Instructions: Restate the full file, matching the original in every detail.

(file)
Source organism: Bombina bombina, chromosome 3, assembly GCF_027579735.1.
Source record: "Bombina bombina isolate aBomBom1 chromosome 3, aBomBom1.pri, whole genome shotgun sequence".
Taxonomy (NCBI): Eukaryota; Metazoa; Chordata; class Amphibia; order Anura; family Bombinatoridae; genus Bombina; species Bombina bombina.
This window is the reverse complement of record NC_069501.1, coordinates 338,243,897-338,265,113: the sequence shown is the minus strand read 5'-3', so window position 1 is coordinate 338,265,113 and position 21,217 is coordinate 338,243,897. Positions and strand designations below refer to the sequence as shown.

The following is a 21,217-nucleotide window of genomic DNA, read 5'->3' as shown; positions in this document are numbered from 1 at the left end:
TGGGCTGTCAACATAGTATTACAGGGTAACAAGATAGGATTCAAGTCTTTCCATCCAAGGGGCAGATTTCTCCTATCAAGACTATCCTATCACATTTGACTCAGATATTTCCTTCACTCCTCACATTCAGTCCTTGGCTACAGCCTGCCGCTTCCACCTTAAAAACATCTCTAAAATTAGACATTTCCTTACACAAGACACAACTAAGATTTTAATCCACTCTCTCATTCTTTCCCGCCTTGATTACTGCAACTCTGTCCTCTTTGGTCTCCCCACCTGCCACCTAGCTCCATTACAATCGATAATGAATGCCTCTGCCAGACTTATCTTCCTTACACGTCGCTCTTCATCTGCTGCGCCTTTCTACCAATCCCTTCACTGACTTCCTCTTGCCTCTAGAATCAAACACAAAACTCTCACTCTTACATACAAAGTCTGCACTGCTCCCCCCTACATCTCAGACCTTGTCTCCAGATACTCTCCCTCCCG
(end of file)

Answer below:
Source organism: Bombina bombina, chromosome 3, assembly GCF_027579735.1.
Source record: "Bombina bombina isolate aBomBom1 chromosome 3, aBomBom1.pri, whole genome shotgun sequence".
Taxonomy (NCBI): Eukaryota; Metazoa; Chordata; class Amphibia; order Anura; family Bombinatoridae; genus Bombina; species Bombina bombina.
This window is the reverse complement of record NC_069501.1, coordinates 338,243,897-338,265,113: the sequence shown is the minus strand read 5'-3', so window position 1 is coordinate 338,265,113 and position 21,217 is coordinate 338,243,897. Positions and strand designations below refer to the sequence as shown.

The following is a 21,217-nucleotide window of genomic DNA, read 5'->3' as shown; positions in this document are numbered from 1 at the left end:
TGGGCTGTCAACATAGTATTACAGGGTAACAAGATAGGATTCAAGTCTTTCCATCCAAGGGGCAGATTTCTCCTATCAAGACTATCCTATCACATTTGACTCAGATATTTCCTTCACTCCTCACATTCAGTCCTTGGCTACAGCCTGCCGCTTCCACCTTAAAAACATCTCTAAAATTAGACATTTCCTTACACAAGACACAACTAAGATTTTAATCCACTCTCTCATTCTTTCCCGCCTTGATTACTGCAACTCTGTCCTCTTTGGTCTCCCCACCTGCCACCTAGCTCCATTACAATCGATAATGAATGCCTCTGCCAGACTTATCTTCCTTACACGTCGCTCTTCATCTGCTGCGCCTTTCTACCAATCCCTTCACTGACTTCCTCTTGCCTCTAGAATCAAACACAAAACTCTCACTCTTACATACAAAGTCTGCACTGCTCCCCCCTACATCTCAGACCTTGTCTCCAGATACTCTCCCTCCCG